Nonsense, say others including British economists Adam Smith (Wealth of Nations) and David Ricardo (theory of Comparative Advantage) who studied the question more than 200 years ago. They concluded that a person’s wage was determined by their bargaining power because it is impossible to determine the contribution any one person in a team makes. A factory worker alone has no power to demand more pay. That power in increased by banding together. The employer can replace any single worker most of the time. Replacing all workers is rarely feasible. In replacing any worker the employer would have to pay the going market wage. Replacing a single worker at market price incurs no cost savings over giving the existing worker the same wage in fact it incurs a cost of hiring and training. The union can command a premium over the market wage because the hiring and training cost would be prohibitive. The premium is limited by the value of the product that labor makes in the market. A company can afford to pay more than market up to the limit of an acceptable profit from the products produced.

At 9/07/2010 2:21 PM, Blogger Jet Beagle said...


I understand the argument, but I'm not sure I agree completely.

Consider two firms which have cost structures identical in every way except that one pays higher union wages. The non-union firm should be able to force the compensation of the union firm workers down to "market value". Or else continue to steal market share from the union firm. I think that has happened in the auto industry, as rivals of GM and Ford have opened factories in right-to-work states.

Wage premiums can exist where an industry has significant barriers to entry. But such barriers have been falling the past three decades.

At 9/07/2010 4:58 PM, Anonymous Anonymous said...

I thing James and Jet Beagle are both right. What James suggests only works with pattern bargaining which Jet Beagle is discussing in negation. Why do you thing the new UAW president, Bob King, is so adamant about organizing Toyota as his main objective and legacy in his short tenure?

The only way private labor unions can be relevant in the 21st century is by being partners in the success of the company. Public labor unions have their own and much bigger problems.

At 9/08/2010 4:38 AM, Blogger Jet Beagle said...

Walt G,

Workers for a passenger airline company are generally represented not by one, but by several unions. Pilots, flight attendants, mechanics, and other ground workers each bargain independently of one another. In this industry, I think the role of each union is to capture for its members the largest share of the total labor compensation the airline can offer.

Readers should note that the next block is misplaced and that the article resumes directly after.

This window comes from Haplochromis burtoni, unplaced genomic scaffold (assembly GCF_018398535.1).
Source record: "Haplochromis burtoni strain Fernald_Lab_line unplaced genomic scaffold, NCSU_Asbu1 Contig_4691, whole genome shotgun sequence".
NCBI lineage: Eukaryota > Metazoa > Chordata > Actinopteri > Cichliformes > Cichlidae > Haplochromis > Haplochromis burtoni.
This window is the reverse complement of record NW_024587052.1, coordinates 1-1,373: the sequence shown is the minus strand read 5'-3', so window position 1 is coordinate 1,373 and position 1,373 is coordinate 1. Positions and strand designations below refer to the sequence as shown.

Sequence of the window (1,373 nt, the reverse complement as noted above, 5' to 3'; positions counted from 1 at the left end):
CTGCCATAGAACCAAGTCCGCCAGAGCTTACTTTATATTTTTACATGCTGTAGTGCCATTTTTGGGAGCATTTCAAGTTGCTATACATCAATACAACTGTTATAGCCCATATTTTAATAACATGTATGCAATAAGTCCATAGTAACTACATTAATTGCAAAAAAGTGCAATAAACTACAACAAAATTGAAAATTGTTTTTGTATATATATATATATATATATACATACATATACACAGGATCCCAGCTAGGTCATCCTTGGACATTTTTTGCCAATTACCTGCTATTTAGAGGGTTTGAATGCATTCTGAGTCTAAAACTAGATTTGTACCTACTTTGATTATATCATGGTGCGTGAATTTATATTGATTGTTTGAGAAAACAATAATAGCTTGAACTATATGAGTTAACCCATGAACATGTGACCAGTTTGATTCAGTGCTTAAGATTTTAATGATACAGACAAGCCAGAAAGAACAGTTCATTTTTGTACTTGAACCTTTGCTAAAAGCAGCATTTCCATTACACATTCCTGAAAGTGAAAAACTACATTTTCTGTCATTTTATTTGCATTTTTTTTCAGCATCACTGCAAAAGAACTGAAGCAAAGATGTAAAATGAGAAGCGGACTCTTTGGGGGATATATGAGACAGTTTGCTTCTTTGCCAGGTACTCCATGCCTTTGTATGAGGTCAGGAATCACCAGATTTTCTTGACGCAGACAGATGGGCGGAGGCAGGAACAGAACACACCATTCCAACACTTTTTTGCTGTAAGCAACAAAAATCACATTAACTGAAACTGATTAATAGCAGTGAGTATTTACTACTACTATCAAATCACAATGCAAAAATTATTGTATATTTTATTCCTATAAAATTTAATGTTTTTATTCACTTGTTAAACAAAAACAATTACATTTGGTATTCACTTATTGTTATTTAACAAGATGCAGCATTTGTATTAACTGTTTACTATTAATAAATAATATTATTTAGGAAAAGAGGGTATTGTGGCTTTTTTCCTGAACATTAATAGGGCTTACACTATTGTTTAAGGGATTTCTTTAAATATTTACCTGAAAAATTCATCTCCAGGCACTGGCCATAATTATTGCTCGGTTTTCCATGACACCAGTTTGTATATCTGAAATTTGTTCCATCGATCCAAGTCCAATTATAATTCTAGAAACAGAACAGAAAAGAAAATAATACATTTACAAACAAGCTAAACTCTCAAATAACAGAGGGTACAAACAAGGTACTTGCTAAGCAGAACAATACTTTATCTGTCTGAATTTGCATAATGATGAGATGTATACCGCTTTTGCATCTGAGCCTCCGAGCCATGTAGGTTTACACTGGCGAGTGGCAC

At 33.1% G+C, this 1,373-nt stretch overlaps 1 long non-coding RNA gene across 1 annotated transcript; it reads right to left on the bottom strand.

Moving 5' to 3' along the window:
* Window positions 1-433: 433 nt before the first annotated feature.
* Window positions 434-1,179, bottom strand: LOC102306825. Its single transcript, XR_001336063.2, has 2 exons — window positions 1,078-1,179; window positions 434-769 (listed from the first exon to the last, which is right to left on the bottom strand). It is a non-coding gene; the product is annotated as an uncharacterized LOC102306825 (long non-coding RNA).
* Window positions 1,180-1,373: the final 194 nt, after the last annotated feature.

Competition from non-union carriers limits the total amount the airline can spend on labor. But the market does not restrict the way the airline divvies up that total amount. That's because union seniority rules restricts the mobility of workers.

At 9/09/2010 5:25 PM, Blogger James said...

The non-union firm should be able to force the compensation of the union firm workers down to "market value".

You would think that would be the rule, but it is not.

Theatrically speaking the firm is a price taker not a price maker. As such there should be no difference in the selling price of the product based on weather or not there is a union. When a farmer sells his corn on the market the buyer does not care how much it cost to produce or if one farmer pays union rates and another used illegal aliens. The price is the same. If the high cost farmer can not cover his full costs (including profit) then he exits that market.

What the labor union does is use increased bargaining power to force the producer to agree to give a higher portion of the firm’s revenue to the worker than the firm would like to give.

It turns out that a high wage drives a lot of good things while low wages cause a lot of bad things. The definitive work on the impact of cheap labor was done in 1857 by Hinton Rowan Helper. He published a book titled “The Impending Crisis of the South” in which he argued that slavery (the ultimate cheap labor) hurt the economic prospects of non-slaveholders, and was an impediment to the growth of the entire region of the South. In the South, Hinton Helper says: “We want Bibles, brooms, buckets and books, and we go to the North; . . . we want toys, primers, school books, fashionable apparel, machinery, medicines, tombstones, and a thousand other things, and we go to the North for them all.”

There is a good reason that innovation most often comes from wealthy countries. High labor costs force innovation. Using slave labor was cheaper than buying machines. In the beginning the cost advantage of new technology is small. Cheap labor makes it even smaller.

In the antebellum South plantation owners and the merchants who supported them prospered. Everybody else just got by. There was no advantage for a non-slave to have any skill that could be done by a slave.

Conversely, high cost labor is a prime driver behind innovation. A labor saving device is more valuable to in a high cost labor situation. In his book, “The British Industrial Revolution in Global Perspective” Oxford professor of economic history Robert Allen asks: “Why did the industrial revolution take place in eighteenth-century Britain and not elsewhere in Europe or Asia?” Part of his answer is EXPENSIVE LABOR that resulted from the 1348 Black Death, which wiped out a third of England's population and caused wage rates to rise and, in England, reproductive patterns to change, producing a decline in fertility. England's lower fertility ensured that the impoverishing 16th and 17th centuries were less impoverishing than elsewhere in Europe and wages remained relatively high.